Lionfish in the Everglades

lionfishEver heard of the lionfish? It’s actually quite a pretty fish with its pectoral fins, brownish stripes; however, it’s not so good for the Everglades. It’s considered an invasive species. Invasive species, non-native species to an area, happen to have the ability to live and thrive in habitats that are not their true home or region. Lionfish haven’t been a huge problem yet in the Everglades, but their numbers are increasing each year. In 2014, 13 lionfish were removed from Everglades National Park.

Although the numbers of lionfish aren’t large yet in the Park, there is a growing abundance of them in nearby waters. It is believed more and more will show up in the area. Currently, there is the “Everglades and Dry Tortugas Lionfish Management Plan” in review that will target specific areas within each park to help suppress lionfish from entering.

The lionfish is native to Indo-Pacific waters. It is a venomous, predatory fish that was introduce to the Atlantic waters around the 1980s. It is believed this fish made its way here either through aquarium trade or through ballast water on international boats. These lionfish can live in water anywhere from 1 to 1,000 feet in mangroves, seagrass, coral, hard bottom, and artificial reefs.

It is believed they could have a real big impact on the marine ecosystems here in south Florida. Their presence will decrease the number of native and commercial species. Although it doesn’t happen often, their stings are also known to be painful and can lead to serious injury.

Here are some ways lionfish are bad for the Everglades: they feed primarily on larvai and juvenile fish, they eat and consume a great variety of fishes and crustaceans, and they also eat herbivorous fish that graze on algae.  With this behavior, the number of fish will dwindle, there will be less fish in the water and less fish for other predators to eat; also with more algae around, it can overgrow and keep coral and sponges from growing and thriving.

Right now, the lionfish is the only known invasive marine fish recognized at having invaded the entire Caribbean and coastal waters around southeastern United States. These fish are slow moving and easy to capture. Netting and spearing is usually used to capture them.

Take a Ride through the Everglades

If you’re in the Everglades and spot a lionfish, you should report the sighting to the National Park by calling 305-809-4738 or 305-562-0820. One way you might spot this invasive fish is on an airboat tour with Captain Mitch. Wouldn’t it be exciting to be the one to spot the creature who is harming the precious ecosystem you’re currently riding in? To book a tour, all Captain Mitch’s Airboat Tours at 239-695-3377 or click here.

The Everglades Mink

minkThe Everglades is home to the Everglades Mink, hence the name! This small member of the weasel family is one of three types of minks found in Florida. The Everglades Mink happens to be the only one that lives in south Florida. They are semi-aquatic, carnivorous and also related to otters, ferrets, badgers, and martens.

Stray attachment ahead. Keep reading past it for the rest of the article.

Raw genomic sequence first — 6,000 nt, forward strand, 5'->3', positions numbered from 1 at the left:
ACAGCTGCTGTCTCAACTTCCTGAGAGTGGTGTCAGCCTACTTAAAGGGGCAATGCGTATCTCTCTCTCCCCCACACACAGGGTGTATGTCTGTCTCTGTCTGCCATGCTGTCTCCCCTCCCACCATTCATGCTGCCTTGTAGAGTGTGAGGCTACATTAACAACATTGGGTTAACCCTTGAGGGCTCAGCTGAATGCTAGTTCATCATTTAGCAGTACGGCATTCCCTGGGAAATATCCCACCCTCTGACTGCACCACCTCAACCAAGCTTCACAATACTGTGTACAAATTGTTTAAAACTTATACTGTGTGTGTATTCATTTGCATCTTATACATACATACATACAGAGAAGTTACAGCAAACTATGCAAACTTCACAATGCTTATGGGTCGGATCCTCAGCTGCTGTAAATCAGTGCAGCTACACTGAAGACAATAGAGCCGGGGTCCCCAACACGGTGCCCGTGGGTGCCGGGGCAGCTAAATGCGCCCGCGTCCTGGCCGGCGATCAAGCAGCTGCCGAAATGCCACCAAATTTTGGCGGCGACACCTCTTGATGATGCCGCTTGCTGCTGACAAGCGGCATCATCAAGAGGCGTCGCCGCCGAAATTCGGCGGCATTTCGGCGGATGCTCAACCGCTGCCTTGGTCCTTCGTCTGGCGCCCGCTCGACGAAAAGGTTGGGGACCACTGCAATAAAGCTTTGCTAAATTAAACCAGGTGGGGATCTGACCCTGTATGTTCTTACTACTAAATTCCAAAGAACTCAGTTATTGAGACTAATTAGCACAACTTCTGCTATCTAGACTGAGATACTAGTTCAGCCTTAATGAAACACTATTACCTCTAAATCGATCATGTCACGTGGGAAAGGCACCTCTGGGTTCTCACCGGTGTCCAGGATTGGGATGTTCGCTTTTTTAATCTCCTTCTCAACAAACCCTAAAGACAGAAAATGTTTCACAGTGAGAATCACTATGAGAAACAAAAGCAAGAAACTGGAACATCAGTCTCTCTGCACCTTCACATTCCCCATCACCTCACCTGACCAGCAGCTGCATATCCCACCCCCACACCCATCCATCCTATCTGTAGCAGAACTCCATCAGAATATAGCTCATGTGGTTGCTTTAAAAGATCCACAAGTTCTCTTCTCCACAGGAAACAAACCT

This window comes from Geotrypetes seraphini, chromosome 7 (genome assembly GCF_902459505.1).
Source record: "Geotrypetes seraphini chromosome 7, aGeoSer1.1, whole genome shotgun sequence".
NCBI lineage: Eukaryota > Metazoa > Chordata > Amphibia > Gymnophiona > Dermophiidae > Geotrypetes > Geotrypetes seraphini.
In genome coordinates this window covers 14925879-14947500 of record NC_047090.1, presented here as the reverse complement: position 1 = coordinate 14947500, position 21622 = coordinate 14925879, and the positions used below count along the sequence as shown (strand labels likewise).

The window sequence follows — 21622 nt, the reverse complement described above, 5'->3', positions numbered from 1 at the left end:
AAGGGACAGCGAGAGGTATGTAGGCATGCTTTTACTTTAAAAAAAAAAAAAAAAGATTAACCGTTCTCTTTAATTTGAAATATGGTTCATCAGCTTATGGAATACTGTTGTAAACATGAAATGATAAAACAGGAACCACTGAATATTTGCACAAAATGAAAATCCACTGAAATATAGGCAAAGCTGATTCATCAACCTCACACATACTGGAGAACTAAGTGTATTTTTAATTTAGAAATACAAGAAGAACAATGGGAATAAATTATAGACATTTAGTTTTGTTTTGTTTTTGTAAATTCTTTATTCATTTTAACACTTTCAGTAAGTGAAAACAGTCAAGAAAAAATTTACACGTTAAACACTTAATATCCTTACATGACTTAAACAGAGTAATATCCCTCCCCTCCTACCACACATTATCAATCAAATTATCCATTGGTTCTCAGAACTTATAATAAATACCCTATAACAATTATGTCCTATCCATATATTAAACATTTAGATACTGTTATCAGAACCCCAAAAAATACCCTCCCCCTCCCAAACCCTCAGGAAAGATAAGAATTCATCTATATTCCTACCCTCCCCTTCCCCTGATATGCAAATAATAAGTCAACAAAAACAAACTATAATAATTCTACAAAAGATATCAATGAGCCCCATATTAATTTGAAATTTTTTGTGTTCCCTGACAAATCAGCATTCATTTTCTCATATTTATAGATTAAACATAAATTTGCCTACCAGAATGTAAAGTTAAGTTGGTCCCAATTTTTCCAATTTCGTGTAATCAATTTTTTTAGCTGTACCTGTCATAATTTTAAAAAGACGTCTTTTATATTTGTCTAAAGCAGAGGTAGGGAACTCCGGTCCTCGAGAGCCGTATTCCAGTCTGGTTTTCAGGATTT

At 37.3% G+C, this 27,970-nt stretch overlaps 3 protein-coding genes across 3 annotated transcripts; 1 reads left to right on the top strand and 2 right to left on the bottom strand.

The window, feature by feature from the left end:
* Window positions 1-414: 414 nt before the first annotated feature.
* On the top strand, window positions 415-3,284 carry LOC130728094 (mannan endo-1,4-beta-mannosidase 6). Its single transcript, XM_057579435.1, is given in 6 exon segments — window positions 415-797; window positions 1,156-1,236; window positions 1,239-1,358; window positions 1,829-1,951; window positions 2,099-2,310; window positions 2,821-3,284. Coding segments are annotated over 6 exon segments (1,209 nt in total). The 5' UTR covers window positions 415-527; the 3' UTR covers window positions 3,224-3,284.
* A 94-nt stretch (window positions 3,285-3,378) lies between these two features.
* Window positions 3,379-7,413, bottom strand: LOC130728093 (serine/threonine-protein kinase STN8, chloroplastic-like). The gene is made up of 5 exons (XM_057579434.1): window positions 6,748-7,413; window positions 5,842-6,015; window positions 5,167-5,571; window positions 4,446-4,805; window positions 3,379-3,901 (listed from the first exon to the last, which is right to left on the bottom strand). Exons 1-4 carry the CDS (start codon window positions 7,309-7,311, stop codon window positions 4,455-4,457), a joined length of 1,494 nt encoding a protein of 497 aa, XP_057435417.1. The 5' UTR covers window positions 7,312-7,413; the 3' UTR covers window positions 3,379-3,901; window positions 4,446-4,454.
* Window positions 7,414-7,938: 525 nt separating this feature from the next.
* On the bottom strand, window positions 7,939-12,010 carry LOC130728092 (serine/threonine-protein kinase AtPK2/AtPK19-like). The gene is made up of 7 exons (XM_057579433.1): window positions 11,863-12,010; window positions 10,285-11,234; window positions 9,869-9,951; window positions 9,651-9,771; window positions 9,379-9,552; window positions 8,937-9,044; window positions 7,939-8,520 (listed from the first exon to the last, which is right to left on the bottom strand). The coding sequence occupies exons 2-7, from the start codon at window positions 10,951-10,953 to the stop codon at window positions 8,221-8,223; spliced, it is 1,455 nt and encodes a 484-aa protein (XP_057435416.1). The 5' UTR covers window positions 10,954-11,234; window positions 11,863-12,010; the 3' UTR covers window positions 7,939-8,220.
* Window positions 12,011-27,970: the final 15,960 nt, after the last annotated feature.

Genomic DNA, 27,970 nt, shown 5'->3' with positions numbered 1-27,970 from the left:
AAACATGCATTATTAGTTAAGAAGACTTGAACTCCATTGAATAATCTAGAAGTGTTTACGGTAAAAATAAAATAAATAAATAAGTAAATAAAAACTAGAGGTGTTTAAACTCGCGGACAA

An Everglades Mink has chocolate brown fur, a small head and tiny black eyes and ears. Its legs are short, it has a pointed muzzle, five partially webbed toes on each food but it has a long bushy tail. A mink’s feet help them swim easily in water while they search for food. A mink also releases an unpleasant-smelling liquid, similar to a skunks; it does this as a warning and also a marker for other minks to know of its presence. It doesn’t spray this liquid, unlike s skunk, but does release it out of fear. The mix will also squeal, snarl, and hiss if it is frightened. This mink can grow up to 25 inches long.

Like stated before, its home is in the Everglades, also including shallow freshwater marshes and swamps of the Fakahatchee Strand, Big Cypress Swamp.

Despite their small size, Everglade minks are known to grab prey larger than themselves. They are nocturnal and hunt for food on land and in the water; they enjoy eating small mammals, snakes, fish, and insects.

Usually, a mink will be found by itself; unless, it’s a mother raising its young. A female mink can give birth to three to six kits during the spring time. The kits are born hairless, but open their eyes and start growing hair around three weeks. These babies usually stay around the mother until the fall. Females stay close to the den, while male roam twice as far and visit other dens. Dens are usually found in a hollow log, or under tree roots.

The Everglades mink is a threatened special by the Florida Fish and Wildlife Conservation Commission. In recent years, this mink has only been spotted in shallow freshwater marshes and swamps of the Everglades Park.

Spot the Mink
Although it usually comes out at night, there’s a chance you may still see an Everglades mink while exploring the Everglades as it heads home to its den. The best way to see the variety of wildlife and vegetation in the Everglades is a ride through the Everglades on an airboat with Captain Mitch. Airboat tours in Everglades give visitors an up-close-and-personal view of the mink’s habitat. Call Captain Mitch’s Airboat Tours at 239-695-3377 or click here to book a trip today!